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  • Jancis Robinson
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  • Jancis Robinson
12 Nov 2010

From £9.99 and $15.99

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One of the benefits for British wine drinkers of the increasingly important role played by the UK's biggest wine company in the US is that its wine buyers are considerably more knowledgeable about and interested in American wines than most of their British counterparts. As a result, Laithwaites' range of American wines has improved considerably, and they are currently offering what must be the UK's best-value bottle from Washington state (most of them cost far more than £20 a bottle).

Eastern Washington three hours' drive inland from Seattle has many virtues for wine growing. Its semi-desert conditions offer rain-free summers, which result in particularly healthy grapes. There is, so far, no shortage of irrigation water. Temperatures drop at night, conserving freshness and fruitiness in the grapes. This may be why Washington wines seem to have particularly vivid flavours and brightness of fruit. Or it may be because the generally sandy soils here have kept the phylloxera louse, fatal to European vine roots, at bay so that, most unusually, growers here don't have to graft their European wine-bearing vines on to phylloxera-resistant American rootstocks. The only real viticultural hazard here is the fiendishly cold winters when temperatures can drop so low that varieties such as Merlot and Grenache have difficulty surviving the freeze.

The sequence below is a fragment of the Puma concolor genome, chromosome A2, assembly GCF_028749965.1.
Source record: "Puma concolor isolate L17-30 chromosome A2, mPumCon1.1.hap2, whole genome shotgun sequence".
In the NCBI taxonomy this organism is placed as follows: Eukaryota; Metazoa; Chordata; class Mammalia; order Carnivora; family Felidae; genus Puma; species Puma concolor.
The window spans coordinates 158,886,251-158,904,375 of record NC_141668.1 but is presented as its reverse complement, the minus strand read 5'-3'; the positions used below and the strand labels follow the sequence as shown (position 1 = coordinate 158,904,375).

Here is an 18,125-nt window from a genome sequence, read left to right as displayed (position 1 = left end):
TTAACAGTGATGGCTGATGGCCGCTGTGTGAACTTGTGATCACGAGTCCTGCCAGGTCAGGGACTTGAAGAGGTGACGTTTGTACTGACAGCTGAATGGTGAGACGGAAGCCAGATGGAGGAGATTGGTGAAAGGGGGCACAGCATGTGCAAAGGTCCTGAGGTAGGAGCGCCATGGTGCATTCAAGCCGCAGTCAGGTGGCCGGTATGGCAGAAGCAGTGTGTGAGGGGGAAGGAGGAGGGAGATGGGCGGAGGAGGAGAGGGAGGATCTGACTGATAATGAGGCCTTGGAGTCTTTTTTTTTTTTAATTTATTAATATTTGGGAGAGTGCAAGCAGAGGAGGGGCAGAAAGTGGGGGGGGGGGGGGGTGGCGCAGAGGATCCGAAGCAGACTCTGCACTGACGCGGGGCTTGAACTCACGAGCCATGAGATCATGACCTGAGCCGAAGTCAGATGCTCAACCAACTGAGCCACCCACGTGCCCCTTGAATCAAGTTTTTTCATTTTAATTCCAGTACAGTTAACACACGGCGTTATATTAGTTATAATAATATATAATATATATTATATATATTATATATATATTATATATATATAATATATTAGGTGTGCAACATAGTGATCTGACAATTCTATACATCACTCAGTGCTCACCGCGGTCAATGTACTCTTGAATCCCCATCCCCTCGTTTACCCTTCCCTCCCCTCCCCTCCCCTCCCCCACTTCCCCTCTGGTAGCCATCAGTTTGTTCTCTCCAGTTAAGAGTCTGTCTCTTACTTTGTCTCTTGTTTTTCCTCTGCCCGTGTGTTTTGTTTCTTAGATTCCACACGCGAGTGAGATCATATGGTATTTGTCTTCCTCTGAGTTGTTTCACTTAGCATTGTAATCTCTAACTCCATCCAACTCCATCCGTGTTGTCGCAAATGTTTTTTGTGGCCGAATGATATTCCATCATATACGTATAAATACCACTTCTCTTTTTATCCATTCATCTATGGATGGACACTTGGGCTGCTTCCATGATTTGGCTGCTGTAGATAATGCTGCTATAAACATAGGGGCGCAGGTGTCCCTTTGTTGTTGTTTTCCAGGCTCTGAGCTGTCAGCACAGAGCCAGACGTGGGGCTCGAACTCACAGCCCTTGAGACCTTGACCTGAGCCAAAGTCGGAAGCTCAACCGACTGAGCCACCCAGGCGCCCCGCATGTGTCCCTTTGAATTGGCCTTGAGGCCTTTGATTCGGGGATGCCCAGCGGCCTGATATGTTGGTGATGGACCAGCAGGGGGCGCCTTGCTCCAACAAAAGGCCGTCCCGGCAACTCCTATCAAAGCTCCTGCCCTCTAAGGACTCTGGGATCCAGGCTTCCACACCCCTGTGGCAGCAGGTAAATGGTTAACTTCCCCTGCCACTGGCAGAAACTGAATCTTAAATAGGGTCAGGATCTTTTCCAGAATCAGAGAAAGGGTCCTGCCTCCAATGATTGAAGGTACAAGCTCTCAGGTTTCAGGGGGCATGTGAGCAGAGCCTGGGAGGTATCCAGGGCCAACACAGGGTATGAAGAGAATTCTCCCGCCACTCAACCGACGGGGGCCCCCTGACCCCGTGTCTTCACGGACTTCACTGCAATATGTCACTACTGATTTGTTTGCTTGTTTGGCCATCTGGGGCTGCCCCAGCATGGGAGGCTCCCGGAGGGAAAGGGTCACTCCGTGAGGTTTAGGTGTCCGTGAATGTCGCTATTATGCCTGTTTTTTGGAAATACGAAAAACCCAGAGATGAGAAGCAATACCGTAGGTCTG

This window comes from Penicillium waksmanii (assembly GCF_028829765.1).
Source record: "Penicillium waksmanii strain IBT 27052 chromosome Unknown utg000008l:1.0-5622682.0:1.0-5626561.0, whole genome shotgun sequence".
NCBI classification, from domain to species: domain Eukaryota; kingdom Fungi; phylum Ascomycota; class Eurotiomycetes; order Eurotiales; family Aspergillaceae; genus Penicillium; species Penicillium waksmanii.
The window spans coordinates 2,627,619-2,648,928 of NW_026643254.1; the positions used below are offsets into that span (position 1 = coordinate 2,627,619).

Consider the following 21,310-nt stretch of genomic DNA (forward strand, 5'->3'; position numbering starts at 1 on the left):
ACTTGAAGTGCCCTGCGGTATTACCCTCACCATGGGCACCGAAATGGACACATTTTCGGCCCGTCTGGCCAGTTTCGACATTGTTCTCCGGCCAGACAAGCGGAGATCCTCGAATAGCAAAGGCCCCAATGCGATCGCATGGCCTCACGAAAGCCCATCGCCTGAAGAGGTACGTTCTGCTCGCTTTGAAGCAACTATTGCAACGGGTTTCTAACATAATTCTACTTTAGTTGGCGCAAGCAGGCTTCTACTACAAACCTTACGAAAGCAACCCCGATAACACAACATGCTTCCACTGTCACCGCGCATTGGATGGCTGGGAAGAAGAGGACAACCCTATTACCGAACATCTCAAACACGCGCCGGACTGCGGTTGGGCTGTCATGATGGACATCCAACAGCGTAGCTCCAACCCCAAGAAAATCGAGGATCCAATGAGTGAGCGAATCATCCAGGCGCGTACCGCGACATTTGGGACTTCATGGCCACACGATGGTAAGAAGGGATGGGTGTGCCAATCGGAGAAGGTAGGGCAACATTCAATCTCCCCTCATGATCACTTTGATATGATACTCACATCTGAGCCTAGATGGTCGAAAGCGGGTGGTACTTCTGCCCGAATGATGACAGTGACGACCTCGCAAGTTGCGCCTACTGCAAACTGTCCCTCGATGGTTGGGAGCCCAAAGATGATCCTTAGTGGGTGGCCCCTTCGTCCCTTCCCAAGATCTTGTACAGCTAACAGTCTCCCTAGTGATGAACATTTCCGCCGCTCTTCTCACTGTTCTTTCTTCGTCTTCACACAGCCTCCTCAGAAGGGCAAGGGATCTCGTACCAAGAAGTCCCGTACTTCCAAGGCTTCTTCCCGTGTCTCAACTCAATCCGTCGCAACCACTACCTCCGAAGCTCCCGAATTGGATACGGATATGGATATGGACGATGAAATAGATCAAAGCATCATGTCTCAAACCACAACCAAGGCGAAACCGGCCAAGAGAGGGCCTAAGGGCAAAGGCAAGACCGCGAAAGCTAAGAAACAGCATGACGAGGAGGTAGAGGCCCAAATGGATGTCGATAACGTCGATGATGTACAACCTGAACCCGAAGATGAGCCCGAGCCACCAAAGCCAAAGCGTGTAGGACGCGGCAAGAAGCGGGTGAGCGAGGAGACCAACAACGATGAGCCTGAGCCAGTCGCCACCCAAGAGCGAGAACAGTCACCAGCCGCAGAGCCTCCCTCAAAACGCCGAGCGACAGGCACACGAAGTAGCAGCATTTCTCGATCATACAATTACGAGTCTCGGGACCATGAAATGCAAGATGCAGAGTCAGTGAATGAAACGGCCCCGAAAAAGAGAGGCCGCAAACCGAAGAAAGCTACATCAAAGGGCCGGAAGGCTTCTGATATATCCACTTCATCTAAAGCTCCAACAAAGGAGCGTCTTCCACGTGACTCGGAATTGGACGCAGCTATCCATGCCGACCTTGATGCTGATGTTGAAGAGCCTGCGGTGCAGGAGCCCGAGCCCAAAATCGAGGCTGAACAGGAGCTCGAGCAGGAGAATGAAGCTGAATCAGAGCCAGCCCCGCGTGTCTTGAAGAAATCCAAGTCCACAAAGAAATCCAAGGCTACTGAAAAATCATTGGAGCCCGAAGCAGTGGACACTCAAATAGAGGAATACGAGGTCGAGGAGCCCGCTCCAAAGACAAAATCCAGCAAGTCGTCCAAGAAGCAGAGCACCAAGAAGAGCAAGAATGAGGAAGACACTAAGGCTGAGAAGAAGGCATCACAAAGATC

Washington and the hard-wooded Cabernet Sauvignon on the other hand seem a match made in heaven. Some of the finest varietal Cabernets I have tasted have been from the likes of DeLille, Leonetti, Quilceda Creek and Woodward Canyon, the stars of the old guard in Washington state. But Charles Smith (pictured) definitely belongs to the next generation. In fact he is the star of the next generation - a sort of self-styled rabble rouser very much in the long-haired mould of Jim Clendenen of Au Bon Climat in California's Central Coast. He started his K Vintners label in 2000 (K for 'K Syrah', we are told) but is now bottling an increasing proportion of his wine under his own name (including the likes of The Velvet Devil Merlot, Boom Boom Syrah, Kung Fu Riesling and a rather lovely Château Smith 2006, all imported into the UK by Bibendum Wine and described in my recent collection of American tasting notes). Smith was voted winemaker of the year last year by Food & Wine magazine in the US - quite an achievement.

So to find a wine made by Charles Smith that has travelled so far, from a mail-order merchant not famous for cutting its prices, at under £10 is really rather exciting - and all the more so to terroir-fans such as me because 96% of the grapes were grown on the Wahluke Slope, one of the most northerly Washington AVAs (American Viticultural Areaa - the US equivalent of a wine appellation) but one tilted towards the sun to make the most of the state's extremely long summer days. The blend of the wine, I am told with great precision, is 89.2% Cabernet Sauvignon, 7.1% Syrah, 3.6% Merlot, 1% Sangiovese.

I think you can taste the sunshine and ripeness. This is far from a cool-climate wine with just a hint of rhubarb as well as super-ripe black fruit flavours. Yet it is fresher than many California Cabernets thanks to the brightness of Washington fruit. This seems a very fair price for a wine hand crafted by one of the state's brightest stars - who chooses to use the almost ridiculously extensive Columbia Valley AVA rather than the much more limited Wahluke Slope one, presumably to allow himself flexibility. There are still some tannins in evidence but I would drink this over the next year or two.

I'm guessing this is the same wine as the one described as CS Charles Smith Cabernet Sauvignon Columbia Valley on which is widely available in the US.

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